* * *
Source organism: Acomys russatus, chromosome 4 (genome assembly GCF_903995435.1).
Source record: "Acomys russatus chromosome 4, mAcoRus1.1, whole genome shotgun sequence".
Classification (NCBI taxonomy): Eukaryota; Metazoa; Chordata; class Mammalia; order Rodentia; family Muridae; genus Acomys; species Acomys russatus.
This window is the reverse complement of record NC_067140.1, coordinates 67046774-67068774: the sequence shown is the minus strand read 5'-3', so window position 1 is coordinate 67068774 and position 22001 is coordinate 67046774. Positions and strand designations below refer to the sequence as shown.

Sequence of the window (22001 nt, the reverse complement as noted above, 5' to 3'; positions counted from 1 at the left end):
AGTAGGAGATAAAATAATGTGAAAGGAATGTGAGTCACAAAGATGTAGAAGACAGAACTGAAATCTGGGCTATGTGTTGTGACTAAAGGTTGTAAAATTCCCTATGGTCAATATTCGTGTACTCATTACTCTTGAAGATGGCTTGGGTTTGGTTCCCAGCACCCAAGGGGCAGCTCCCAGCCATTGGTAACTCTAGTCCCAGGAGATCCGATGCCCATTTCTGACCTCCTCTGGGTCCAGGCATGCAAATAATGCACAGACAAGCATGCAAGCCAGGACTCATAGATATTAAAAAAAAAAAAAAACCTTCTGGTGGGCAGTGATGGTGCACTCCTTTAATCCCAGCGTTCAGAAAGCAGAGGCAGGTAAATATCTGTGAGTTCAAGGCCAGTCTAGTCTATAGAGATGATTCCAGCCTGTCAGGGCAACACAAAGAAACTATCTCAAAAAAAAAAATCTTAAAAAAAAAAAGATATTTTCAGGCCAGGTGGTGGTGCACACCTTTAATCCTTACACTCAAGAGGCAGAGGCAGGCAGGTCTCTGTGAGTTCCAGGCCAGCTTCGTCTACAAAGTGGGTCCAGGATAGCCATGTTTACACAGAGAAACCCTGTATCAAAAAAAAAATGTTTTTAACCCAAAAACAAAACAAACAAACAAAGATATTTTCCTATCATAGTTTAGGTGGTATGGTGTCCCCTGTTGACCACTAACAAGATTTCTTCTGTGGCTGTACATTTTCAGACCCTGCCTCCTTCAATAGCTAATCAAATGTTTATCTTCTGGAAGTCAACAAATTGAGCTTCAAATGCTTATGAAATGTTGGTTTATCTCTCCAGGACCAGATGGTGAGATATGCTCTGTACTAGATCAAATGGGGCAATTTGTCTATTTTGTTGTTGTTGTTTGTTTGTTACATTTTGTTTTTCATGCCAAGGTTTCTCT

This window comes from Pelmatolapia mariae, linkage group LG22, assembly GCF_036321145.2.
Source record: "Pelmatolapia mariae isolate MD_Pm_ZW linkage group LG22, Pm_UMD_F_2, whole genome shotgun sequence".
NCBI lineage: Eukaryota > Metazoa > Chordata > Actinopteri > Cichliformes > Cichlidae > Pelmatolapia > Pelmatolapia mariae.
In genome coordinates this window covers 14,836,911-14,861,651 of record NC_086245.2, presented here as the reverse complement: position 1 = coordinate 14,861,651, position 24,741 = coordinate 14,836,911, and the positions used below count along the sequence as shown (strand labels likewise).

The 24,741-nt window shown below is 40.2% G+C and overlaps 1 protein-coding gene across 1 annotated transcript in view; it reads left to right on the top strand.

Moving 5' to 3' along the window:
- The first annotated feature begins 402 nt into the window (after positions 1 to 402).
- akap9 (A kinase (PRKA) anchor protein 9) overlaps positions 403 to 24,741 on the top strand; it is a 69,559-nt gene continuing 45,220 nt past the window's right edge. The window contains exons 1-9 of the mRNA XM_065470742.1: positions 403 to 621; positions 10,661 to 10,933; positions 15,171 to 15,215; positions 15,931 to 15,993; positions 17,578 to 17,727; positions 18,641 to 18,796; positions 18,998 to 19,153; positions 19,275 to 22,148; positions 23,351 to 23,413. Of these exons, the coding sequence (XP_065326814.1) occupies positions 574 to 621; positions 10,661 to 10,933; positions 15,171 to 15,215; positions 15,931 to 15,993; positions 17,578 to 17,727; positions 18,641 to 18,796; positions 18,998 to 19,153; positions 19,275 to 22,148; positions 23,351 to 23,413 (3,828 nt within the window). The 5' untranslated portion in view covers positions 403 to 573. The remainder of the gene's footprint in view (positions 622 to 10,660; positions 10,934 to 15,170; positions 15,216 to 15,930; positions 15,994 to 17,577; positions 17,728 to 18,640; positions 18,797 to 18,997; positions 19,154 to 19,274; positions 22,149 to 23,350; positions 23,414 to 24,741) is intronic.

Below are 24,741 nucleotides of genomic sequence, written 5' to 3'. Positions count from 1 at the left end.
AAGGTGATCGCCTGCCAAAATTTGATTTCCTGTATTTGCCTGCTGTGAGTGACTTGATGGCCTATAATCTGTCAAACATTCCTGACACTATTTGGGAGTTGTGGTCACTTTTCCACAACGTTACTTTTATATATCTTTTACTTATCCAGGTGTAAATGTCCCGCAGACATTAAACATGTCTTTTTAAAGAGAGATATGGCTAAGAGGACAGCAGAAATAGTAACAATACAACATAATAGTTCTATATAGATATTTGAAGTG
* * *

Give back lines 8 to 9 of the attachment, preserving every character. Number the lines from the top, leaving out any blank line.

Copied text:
Source record: "Pelmatolapia mariae isolate MD_Pm_ZW linkage group LG22, Pm_UMD_F_2, whole genome shotgun sequence".
NCBI lineage: Eukaryota > Metazoa > Chordata > Actinopteri > Cichliformes > Cichlidae > Pelmatolapia > Pelmatolapia mariae.